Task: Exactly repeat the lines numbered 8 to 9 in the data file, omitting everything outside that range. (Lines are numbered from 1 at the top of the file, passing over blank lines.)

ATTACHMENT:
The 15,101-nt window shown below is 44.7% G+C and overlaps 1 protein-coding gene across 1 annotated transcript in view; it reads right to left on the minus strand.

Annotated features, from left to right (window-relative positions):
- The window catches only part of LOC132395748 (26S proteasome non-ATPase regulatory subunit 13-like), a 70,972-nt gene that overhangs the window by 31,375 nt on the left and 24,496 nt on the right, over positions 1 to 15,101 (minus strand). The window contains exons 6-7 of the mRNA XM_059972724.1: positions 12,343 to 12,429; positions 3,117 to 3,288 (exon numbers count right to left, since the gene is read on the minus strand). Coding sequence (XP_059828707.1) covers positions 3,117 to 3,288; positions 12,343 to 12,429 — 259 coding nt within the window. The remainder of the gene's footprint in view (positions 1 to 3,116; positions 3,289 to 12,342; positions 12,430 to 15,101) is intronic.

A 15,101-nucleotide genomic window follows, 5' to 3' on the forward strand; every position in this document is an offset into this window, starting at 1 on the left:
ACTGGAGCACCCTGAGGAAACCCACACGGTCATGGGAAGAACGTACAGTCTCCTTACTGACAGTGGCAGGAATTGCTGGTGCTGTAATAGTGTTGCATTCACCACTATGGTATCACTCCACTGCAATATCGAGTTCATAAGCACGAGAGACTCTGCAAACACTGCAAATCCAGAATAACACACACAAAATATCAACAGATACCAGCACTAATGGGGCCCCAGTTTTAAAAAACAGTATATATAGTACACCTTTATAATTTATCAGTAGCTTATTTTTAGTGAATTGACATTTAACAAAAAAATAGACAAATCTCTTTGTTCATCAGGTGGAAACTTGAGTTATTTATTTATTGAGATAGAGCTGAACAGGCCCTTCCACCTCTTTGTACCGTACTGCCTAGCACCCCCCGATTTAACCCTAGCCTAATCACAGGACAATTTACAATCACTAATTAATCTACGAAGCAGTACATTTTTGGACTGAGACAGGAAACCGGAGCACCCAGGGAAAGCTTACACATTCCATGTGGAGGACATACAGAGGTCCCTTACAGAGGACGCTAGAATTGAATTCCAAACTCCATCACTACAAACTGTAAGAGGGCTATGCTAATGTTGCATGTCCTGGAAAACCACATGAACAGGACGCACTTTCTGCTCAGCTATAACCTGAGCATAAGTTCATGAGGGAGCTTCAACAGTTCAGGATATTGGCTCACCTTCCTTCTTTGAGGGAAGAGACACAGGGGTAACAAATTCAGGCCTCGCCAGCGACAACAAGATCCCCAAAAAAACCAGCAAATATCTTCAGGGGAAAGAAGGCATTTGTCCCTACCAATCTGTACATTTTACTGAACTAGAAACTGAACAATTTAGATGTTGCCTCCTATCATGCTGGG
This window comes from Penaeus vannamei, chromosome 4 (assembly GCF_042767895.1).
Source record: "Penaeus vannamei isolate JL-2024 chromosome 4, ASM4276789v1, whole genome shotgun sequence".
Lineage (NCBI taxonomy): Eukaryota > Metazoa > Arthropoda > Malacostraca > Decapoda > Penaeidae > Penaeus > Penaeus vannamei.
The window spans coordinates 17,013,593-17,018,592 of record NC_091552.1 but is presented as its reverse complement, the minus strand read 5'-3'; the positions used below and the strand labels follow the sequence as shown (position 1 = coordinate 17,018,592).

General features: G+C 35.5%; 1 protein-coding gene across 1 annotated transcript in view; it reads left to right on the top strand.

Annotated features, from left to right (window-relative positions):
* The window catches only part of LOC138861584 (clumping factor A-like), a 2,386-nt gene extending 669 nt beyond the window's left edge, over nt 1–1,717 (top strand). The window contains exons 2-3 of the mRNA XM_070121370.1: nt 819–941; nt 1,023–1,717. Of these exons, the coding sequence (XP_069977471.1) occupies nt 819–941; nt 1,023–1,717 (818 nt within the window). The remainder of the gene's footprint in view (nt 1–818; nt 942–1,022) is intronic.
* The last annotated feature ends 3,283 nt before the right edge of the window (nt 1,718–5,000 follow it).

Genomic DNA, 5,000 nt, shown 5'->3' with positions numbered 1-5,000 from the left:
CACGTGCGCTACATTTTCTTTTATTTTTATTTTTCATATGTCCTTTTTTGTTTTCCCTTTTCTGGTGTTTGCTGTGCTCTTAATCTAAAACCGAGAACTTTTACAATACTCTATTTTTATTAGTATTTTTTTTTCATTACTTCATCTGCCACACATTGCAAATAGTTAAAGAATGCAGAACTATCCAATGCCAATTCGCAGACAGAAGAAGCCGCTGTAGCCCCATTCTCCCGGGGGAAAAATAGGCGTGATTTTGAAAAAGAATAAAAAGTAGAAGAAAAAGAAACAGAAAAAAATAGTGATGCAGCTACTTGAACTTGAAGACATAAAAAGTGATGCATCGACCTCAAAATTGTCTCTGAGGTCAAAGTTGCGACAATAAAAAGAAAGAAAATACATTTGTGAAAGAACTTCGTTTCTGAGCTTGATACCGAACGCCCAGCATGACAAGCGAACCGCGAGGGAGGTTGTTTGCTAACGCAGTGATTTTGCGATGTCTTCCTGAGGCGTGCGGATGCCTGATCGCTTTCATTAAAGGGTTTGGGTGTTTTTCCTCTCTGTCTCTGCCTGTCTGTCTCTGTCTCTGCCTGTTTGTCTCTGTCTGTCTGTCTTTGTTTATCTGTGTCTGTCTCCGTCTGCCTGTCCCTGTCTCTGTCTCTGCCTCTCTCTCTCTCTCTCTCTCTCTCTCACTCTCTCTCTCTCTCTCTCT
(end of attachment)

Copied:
Lineage (NCBI taxonomy): Eukaryota > Metazoa > Arthropoda > Malacostraca > Decapoda > Penaeidae > Penaeus > Penaeus vannamei.
The window spans coordinates 17,013,593-17,018,592 of record NC_091552.1 but is presented as its reverse complement, the minus strand read 5'-3'; the positions used below and the strand labels follow the sequence as shown (position 1 = coordinate 17,018,592).